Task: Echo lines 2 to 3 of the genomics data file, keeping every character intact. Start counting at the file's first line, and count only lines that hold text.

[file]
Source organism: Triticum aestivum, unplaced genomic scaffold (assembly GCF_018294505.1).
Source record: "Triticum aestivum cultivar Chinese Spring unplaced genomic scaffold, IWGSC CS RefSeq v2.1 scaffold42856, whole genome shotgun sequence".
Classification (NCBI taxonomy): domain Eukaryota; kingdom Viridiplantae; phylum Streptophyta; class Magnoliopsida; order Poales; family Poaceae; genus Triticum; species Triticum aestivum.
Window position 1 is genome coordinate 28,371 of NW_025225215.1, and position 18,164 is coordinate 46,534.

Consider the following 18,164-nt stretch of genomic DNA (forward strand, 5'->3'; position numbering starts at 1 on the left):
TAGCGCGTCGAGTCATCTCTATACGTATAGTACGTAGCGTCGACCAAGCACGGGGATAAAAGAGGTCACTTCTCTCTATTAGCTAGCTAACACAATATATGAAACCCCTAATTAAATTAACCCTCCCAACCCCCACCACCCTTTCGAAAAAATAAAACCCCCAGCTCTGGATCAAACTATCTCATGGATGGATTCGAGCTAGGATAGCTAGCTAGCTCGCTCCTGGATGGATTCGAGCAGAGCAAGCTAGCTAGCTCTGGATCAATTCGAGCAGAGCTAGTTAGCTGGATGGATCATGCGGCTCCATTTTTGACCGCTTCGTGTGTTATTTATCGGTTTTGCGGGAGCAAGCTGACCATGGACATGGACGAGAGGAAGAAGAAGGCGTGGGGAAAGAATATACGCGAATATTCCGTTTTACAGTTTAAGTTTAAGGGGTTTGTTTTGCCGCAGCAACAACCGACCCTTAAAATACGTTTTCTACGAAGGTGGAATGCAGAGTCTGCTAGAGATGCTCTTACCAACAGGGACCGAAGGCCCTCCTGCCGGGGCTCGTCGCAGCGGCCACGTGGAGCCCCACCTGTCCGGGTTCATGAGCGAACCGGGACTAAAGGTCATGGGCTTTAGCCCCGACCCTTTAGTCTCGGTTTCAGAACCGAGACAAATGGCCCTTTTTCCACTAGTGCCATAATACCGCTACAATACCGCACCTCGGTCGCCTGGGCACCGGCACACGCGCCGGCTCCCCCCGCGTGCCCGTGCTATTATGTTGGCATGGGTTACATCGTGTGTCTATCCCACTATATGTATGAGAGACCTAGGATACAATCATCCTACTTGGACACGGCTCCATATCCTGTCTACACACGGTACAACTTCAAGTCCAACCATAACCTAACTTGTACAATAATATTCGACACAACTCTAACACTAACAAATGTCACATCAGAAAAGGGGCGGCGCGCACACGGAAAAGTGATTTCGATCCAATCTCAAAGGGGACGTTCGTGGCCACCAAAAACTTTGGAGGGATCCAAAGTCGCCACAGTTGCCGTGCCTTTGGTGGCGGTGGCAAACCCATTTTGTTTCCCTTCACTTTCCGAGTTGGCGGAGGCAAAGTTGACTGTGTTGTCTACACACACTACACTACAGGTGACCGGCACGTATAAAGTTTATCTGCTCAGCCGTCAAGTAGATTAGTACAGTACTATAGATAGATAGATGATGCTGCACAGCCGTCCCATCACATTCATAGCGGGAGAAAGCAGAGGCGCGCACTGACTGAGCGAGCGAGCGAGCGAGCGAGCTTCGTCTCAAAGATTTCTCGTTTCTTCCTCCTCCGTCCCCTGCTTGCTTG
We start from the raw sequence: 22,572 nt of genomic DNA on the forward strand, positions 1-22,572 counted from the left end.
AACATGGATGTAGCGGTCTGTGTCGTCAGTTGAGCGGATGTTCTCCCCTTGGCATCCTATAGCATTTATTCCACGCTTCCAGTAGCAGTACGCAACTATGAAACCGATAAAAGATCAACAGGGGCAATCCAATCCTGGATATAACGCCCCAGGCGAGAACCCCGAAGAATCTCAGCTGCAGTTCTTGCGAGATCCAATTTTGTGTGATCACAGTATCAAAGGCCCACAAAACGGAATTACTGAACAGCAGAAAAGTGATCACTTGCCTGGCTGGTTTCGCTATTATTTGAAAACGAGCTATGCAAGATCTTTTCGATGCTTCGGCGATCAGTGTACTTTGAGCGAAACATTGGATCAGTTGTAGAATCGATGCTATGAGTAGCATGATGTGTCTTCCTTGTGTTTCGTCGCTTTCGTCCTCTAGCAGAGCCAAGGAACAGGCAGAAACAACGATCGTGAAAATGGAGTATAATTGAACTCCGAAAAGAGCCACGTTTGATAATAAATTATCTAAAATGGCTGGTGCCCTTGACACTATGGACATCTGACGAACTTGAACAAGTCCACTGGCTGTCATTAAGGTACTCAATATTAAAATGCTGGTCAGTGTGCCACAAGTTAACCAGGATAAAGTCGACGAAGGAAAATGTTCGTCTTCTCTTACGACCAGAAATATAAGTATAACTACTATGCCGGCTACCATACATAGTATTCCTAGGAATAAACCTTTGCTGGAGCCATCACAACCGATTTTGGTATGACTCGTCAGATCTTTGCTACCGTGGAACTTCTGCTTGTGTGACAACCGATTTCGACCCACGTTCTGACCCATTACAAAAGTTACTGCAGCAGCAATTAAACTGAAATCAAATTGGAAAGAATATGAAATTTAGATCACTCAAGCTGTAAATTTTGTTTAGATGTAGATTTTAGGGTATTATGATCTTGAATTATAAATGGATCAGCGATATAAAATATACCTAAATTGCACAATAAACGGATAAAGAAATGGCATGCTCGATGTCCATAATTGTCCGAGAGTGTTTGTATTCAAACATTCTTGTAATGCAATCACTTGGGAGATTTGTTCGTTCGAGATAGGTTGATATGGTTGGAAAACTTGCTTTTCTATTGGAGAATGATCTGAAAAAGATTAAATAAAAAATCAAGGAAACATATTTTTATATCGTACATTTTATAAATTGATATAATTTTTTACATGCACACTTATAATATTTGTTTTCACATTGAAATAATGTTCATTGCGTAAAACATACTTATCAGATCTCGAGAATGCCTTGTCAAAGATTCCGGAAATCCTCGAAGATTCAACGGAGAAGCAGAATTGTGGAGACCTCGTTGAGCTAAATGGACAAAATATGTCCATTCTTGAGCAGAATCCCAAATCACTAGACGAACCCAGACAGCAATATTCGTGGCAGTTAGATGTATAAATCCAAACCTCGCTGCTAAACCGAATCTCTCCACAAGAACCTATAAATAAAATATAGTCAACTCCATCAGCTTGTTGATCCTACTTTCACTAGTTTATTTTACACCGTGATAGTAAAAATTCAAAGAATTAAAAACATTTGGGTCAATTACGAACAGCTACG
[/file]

Source record: "Triticum aestivum cultivar Chinese Spring unplaced genomic scaffold, IWGSC CS RefSeq v2.1 scaffold42856, whole genome shotgun sequence".
Classification (NCBI taxonomy): domain Eukaryota; kingdom Viridiplantae; phylum Streptophyta; class Magnoliopsida; order Poales; family Poaceae; genus Triticum; species Triticum aestivum.